General design guidelines for Slack apps

Storyboarding your app will give a rough idea of the visual composition of your app's workflows. Now is the time to refine those sketches into fully-realized designs.

This guide contains a non-exhaustive series of tips and best practices to keep in mind when composing your app's surfaces.

Keep it glance-able

Layout blocks allow you to compose visually rich layouts with interactive elements such as buttons, menus, and date pickers. With the ability to use so many different blocks in different ways, it’s easy to overload. For example, take a look at this message:

App message featuring too many buttons

While all of those actions are valuable, it’s difficult to intuit the most important action to take on the message.

Interactions should focus on what members are trying to do right then and there. Focus on the simple, common tasks that make sense to complete inside Slack. In this case, we could use the overflow menu to de-emphasize the less important actions:

A refined version of the earlier example showing only confirm/reject buttons and an overflow menu button to hide extra options

Keep text segments bite-sized and conversational

People don’t read big blocks of text. They do read short ones.

Pictures are worth a thousand words

Sometimes faces can be better than names, or maps better than addresses. Sprinkle image elements into blocks to remove some of that text.

This message is okay:

App message featuring a text list of tagged users

But this version is more interesting, without losing any vital information:

App message featuring the tagged users as profile photos instead of text

The example above is using a context block, which is great for storing information that may be helpful in a message, but isn’t primary content. Context blocks can store text, images, and emoji.

Use interactivity to reduce complexity

The workflow within apps might be complex, with many options along the way, but the face they present doesn't have to be. Use interactive components to break workflows into steps, and only show what’s needed for the current step. Let interaction choices reveal further information or options when they’re necessary, not before.

For example, this calendar app has a lot of information and interactive options to display:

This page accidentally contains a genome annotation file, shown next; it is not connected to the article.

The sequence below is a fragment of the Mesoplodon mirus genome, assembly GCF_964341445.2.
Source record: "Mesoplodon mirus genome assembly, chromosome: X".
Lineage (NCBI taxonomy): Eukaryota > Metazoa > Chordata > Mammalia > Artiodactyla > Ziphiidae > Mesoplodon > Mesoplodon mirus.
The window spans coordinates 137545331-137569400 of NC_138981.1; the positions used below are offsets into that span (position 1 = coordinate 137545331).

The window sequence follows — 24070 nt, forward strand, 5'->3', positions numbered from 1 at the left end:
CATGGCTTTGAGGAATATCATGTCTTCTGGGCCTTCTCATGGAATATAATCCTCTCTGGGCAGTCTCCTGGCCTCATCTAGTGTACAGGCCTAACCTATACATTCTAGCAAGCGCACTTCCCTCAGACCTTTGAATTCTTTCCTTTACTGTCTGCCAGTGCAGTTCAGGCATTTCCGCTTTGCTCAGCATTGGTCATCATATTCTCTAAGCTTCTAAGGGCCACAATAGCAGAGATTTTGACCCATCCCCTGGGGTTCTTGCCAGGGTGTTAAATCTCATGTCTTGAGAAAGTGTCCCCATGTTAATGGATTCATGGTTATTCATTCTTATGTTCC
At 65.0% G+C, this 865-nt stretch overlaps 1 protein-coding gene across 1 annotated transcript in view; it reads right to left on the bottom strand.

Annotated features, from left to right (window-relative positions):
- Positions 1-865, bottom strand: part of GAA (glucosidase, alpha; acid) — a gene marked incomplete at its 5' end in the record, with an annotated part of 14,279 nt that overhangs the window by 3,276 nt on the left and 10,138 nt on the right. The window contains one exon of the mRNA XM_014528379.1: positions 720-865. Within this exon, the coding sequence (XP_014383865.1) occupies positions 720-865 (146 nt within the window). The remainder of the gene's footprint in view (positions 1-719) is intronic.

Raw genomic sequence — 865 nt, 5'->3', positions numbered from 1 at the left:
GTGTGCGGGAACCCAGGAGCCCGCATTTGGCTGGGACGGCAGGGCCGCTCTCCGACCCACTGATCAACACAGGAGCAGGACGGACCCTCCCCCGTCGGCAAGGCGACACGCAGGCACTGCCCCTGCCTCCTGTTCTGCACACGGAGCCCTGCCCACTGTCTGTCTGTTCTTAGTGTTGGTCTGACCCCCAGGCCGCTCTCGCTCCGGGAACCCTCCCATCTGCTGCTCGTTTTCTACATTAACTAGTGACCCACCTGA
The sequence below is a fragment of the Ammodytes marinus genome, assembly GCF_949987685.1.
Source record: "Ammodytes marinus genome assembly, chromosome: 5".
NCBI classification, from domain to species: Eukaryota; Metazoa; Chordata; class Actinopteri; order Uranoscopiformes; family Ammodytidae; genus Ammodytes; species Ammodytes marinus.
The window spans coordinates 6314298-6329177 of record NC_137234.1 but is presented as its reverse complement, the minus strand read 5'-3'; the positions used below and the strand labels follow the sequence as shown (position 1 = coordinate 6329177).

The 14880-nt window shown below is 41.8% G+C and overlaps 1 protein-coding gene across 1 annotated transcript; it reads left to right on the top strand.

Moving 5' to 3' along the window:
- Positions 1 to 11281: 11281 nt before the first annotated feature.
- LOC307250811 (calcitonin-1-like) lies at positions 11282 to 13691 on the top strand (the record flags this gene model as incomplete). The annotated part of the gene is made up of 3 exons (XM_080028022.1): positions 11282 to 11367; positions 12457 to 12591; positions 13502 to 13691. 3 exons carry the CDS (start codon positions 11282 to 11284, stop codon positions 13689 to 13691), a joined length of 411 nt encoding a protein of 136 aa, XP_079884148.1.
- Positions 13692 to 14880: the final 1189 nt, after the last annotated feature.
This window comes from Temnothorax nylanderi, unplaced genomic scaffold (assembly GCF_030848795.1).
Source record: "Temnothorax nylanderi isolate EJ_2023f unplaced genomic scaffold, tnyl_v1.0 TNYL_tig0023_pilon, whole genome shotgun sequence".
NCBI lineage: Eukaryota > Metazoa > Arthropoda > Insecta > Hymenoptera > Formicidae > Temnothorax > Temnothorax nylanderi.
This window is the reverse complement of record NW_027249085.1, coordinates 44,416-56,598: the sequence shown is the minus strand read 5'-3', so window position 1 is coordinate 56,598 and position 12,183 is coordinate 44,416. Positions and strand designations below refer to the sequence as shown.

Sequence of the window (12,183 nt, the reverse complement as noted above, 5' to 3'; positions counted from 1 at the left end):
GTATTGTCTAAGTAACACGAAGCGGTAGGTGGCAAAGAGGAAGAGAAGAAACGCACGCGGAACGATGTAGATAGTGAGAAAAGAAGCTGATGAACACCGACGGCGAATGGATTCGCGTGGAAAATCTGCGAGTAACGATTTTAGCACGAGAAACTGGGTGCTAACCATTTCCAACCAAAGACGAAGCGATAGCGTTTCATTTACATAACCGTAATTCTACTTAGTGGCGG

Calendar app message featuring lots of text and interactive options

But it could achieve the same functionality by keeping advanced options tucked away until they're needed. Here's the same app using context blocks to better organize info, and an overflow menu to store lesser-used options:

Calendar app message where options have been hidden behind interactivity, and other elements turned visual

Choose sensible default options

Save people work wherever you can by minimizing the choices they have to make. When you give select menus and buttons good default values, you decrease the number of choices they have to make from many to a simple one - yes or no.

Coffee ordering app message showing previous order and asking whether to reorder it with yes or no buttons

Say your app helps people buy coffee. Instead of presenting a full menu of choices every time someone orders, you could make the user’s last order the default option. In the best case scenario, this reduces the coffee order to a single click.

Cleaning up after your app

Visually rich messages are great in the moment you receive them: they’re easy to read, nice to look at, and simple to interact with. They also take up a lot of space on a person’s screen:

Lunch group app message showing text and a couple of buttons

Think about what a person will need to remember about their interaction with your app when they come back to it later, at the end of the message’s life—or after an exchange of several messages. Do those buttons and menus need to stick around, or can you condense the message down to a simple text record of what happened?

Be considerate and update your message after the interactive flow or the conversation expires:

Lunch group app message after cleanup, with the buttons gone

Read our guide to updating messages to see how you can cleanup after your app has done some work.

Use the right surface for the task

When workflows are directly invoked by users, your app will need to use a bit of contextual knowledge to figure out the best place to respond.

Just because the invocation happened in a channel doesn't mean that the other members of that channel need to see the rest of the process, or even the end result.

Perhaps the right thing to do is to take things to a modal, where information can be collected, decisions made, and workflows finalized, quietly and privately.

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